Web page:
Just as I was preparing to settle into 7:30am silent worship, the doorbell rang. Our guest was a black male in his mid-thirties and holding a clipboard. Assuming he was one of the handful of service men who periodically stop by to fix, spray or check things, I stood firm in the doorway and asked him what he needed so I could direct him quickly. It turned out that the clipboard was for his own purposes and he was hoping to join us for worship. When we talked at the end of that half-hour, I discovered that he was in a divinity program at Howard University and was exploring different approaches to worship, but even if I’d known that information (it being a rare event) I still would have sat through the silence struggling with whether I should feel guilty about equating a clipboard and a black man with a professional visit. Without absolving myself of the responsibility to question such things in the future, I came to a rare (for me) acceptance that the perception was reasonable and I should let it go.
I find myself hyper-vigilant, well beyond issues relating to race, about being morally “good”. It is likely a combination of parenting, growing up in the age of restrictive political correctness and repeatedly planting myself in crowds where social justice and community are strongly valued. So on a social level, I am always self-monitoring for my motives, always secretly chiding myself for not feeling enough empathy for certain groups or persons; and on a personal level, I can become downright self loathing for not doing right (or being perceived as such) by the people I care about.
Recently there was a friendship in which I made poor decisions that caused a lot of pain, many enacted out of temptation or anger, and many with the aim of simply doing what is healthy and right for me. While there were plenty of layers to that relationship about which I could reasonably be sad, the one that ended up plaguing me most was the idea that his verbal condemnations, and my self-imposed ones, were evidence that I am a bad person. Though I hadn’t fully connected with that recognition yet, I left the house this past Saturday night with a strong need to keep my mind on the surface and gain positive attention from others. I would process what was really going on later.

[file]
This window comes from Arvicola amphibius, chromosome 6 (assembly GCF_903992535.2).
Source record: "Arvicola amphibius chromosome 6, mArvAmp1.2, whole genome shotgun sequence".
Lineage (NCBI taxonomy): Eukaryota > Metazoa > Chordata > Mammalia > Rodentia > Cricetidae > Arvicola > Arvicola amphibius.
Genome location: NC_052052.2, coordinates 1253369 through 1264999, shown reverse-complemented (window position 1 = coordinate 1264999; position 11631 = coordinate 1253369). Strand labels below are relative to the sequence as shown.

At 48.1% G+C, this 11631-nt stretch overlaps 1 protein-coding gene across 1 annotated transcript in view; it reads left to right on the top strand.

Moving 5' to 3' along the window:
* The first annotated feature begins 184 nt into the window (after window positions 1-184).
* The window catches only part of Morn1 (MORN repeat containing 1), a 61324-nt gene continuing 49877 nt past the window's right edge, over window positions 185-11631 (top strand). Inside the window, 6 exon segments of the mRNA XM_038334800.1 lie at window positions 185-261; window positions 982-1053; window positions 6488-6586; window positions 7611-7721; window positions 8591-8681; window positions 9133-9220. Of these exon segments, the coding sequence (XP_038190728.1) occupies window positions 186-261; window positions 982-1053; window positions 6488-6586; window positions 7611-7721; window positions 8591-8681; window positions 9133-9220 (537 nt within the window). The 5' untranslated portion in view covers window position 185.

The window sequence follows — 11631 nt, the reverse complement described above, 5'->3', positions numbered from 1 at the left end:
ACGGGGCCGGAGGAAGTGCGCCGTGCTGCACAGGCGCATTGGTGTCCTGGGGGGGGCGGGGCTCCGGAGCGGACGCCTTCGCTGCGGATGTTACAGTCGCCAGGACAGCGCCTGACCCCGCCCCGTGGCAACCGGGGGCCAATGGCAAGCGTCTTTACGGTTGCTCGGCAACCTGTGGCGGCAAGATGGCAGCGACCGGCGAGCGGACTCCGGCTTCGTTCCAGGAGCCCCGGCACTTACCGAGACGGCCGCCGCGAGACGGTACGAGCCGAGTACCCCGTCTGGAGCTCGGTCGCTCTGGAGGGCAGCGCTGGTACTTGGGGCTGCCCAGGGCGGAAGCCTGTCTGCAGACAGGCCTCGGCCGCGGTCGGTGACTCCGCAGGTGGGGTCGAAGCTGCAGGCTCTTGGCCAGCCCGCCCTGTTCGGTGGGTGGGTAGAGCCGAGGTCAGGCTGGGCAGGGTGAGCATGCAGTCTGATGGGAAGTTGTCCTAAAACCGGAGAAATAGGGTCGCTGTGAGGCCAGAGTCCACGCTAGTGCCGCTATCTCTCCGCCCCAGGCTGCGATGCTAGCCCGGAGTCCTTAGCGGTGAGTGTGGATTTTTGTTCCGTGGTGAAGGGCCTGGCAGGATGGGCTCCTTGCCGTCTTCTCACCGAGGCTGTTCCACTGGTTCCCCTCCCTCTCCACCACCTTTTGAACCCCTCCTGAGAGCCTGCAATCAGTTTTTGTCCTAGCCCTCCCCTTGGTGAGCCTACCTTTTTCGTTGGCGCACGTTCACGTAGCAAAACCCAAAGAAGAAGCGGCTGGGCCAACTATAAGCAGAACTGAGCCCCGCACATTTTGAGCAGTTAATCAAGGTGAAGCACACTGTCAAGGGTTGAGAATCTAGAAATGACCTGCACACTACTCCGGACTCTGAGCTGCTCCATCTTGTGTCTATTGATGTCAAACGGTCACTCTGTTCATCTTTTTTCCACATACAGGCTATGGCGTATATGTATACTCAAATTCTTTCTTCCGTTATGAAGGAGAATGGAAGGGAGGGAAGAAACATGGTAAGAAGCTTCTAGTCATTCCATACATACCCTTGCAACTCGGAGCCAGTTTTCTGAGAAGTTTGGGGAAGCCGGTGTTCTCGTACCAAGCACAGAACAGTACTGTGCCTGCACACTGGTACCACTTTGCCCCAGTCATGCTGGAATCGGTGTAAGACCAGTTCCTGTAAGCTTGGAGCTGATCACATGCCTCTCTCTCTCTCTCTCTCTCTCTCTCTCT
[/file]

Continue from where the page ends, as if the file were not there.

At my second party of the night, held at a bawdy college bar, I wanted to work through some of this in my favorite way: dancing. Eager to start a marathon dance night but noting that most of the party goers weren’t yet lubricated enough, I invited myself along with a YAF who was heading to a dance party a few miles away. When I left the college crowd I was in great spirits and told my new friend I’d meet him shortly (he took his bike, I took the metro).
I carry a journal with me even (perhaps especially) on nights when socializing and alcohol are involved, so I was glad to have it with me on that long subway ride when thoughts of others’ opinions and my moral faltering began to slide in. Even while pining for that friend to tell me that what I did was forgivable and that he still thinks I’m good, I knew that the only person who could genuinely make me believe that was me.
So there I was alone with me, journaling and periodically crying, on a cement bench with a fifteen minute transfer wait. A train arrived in the opposite direction that would take me home. I thought, “This is no state to be dancing in. I should just go back,” but passiveness and a stubborn clinging to my “fun night” idea kept me sitting there. When I arrived at the club, I followed the friend upstairs into a room where humidity levels were five times what they’d been outside. I stripped down to what was essential and moved to the dance floor where I rocked back and forth in a kind of depressive stupor, letting my hair hang over my face to help block out the world. Soon his friends showed up and we all migrated to the center of the floor. While I felt comforted to have dance partners, I mostly kept to myself, each moment wondering how much longer I was going to do this before I decided to go home.
Things weren’t getting any better; I was just moving my body in spite of myself and was inches from leaving…until Kirk Franklin’s “I’ve Been Looking For You” came over the speakers – “To all my people in the struggle, you think God's forgotten about you. Here's some pain medicine….” – and I raised my hands up with the rhythm and lightly wept. Real or not, balm for the masses or not, I was reminded that God thinks I’m worthy. The universe believes I am worthy of being alive, no matter how poorly I live up to my own ideals. I danced until 2:45 in the morning, and I got an invitation from one of my dance partners to hang out at another time.
“Jesus you are my sunlight after the rain.” –Kirk Franklin–